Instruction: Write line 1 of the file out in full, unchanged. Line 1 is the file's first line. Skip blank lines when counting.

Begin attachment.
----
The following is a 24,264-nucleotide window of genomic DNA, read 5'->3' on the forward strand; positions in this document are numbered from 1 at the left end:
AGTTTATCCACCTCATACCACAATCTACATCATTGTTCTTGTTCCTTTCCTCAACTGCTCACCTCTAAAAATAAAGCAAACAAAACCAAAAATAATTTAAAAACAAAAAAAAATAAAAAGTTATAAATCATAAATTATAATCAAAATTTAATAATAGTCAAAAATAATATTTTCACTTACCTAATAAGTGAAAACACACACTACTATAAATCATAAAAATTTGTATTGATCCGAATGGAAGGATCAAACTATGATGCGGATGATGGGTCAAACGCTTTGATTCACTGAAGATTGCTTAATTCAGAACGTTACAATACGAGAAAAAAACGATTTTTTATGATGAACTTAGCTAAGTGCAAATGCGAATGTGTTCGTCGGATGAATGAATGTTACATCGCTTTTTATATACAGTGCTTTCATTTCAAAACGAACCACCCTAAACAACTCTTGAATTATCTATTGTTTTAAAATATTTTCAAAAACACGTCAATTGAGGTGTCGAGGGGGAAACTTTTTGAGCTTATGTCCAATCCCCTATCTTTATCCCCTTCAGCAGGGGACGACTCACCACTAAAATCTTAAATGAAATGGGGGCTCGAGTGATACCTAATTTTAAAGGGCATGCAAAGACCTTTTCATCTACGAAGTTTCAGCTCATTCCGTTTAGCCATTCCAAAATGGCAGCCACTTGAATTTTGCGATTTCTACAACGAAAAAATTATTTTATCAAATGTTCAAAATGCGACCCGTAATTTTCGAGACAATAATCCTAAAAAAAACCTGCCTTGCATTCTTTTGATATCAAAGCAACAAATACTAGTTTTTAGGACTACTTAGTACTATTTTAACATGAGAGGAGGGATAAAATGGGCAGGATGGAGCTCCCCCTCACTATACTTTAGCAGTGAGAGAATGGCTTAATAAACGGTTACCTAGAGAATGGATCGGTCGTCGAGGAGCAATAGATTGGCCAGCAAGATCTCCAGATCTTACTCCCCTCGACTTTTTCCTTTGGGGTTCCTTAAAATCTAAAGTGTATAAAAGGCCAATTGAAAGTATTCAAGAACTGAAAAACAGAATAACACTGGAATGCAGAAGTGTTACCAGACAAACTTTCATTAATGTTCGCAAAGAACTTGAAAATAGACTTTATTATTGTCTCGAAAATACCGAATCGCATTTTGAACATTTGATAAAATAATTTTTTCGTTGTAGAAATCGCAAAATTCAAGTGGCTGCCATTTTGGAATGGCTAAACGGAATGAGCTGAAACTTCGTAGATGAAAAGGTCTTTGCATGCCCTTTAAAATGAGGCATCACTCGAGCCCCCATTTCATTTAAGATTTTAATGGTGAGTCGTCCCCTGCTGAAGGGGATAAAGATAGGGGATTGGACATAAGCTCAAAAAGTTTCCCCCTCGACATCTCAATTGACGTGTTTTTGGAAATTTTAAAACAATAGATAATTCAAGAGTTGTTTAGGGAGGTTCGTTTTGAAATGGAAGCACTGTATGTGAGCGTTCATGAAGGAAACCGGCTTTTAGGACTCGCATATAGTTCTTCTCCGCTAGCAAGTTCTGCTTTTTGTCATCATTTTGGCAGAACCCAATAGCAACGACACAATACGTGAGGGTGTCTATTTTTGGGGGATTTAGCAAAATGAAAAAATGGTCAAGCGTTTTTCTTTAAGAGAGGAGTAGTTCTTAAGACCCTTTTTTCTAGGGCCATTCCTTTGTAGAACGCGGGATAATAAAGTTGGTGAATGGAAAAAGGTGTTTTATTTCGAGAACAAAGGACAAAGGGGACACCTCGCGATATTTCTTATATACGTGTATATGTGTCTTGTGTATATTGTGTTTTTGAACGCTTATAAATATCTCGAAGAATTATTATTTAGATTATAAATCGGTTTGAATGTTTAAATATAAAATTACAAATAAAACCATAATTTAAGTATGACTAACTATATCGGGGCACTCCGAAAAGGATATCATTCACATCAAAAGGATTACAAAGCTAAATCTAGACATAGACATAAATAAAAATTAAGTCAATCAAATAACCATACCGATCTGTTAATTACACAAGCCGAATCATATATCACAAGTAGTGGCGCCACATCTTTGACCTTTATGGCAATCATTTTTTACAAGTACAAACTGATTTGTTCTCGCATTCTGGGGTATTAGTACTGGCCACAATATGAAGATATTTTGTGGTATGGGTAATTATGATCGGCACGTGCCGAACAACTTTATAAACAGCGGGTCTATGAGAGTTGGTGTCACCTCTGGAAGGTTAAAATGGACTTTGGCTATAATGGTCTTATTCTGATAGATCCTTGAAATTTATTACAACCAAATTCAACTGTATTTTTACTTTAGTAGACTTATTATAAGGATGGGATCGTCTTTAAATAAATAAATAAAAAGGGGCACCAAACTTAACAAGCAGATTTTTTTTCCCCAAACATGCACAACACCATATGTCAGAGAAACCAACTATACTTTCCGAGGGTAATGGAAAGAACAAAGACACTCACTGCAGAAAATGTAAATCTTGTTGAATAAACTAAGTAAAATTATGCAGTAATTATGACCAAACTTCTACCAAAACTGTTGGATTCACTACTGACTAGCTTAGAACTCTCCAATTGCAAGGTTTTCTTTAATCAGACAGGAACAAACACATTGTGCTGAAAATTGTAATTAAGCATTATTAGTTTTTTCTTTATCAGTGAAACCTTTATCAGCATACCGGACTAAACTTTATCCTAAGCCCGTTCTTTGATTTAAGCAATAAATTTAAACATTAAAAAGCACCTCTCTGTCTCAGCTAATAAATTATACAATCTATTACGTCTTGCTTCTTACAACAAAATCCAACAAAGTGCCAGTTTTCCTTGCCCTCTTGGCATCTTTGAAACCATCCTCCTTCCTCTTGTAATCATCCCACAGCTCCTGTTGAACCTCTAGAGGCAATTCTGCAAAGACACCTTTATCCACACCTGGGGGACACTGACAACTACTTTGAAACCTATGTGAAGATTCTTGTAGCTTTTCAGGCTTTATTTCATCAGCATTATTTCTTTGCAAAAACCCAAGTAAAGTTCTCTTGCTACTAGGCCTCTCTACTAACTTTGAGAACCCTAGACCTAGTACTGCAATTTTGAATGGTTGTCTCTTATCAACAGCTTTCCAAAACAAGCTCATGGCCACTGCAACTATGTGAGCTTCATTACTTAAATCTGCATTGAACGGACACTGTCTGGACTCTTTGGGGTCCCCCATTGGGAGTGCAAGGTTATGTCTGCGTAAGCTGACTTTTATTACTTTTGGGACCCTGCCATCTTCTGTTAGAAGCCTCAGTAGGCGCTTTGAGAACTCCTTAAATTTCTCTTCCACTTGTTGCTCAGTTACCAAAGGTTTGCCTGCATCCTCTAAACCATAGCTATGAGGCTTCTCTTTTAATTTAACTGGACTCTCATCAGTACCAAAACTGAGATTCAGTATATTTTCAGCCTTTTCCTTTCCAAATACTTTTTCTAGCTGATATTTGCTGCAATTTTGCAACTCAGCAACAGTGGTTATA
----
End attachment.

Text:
The following is a 24,264-nucleotide window of genomic DNA, read 5'->3' on the forward strand; positions in this document are numbered from 1 at the left end: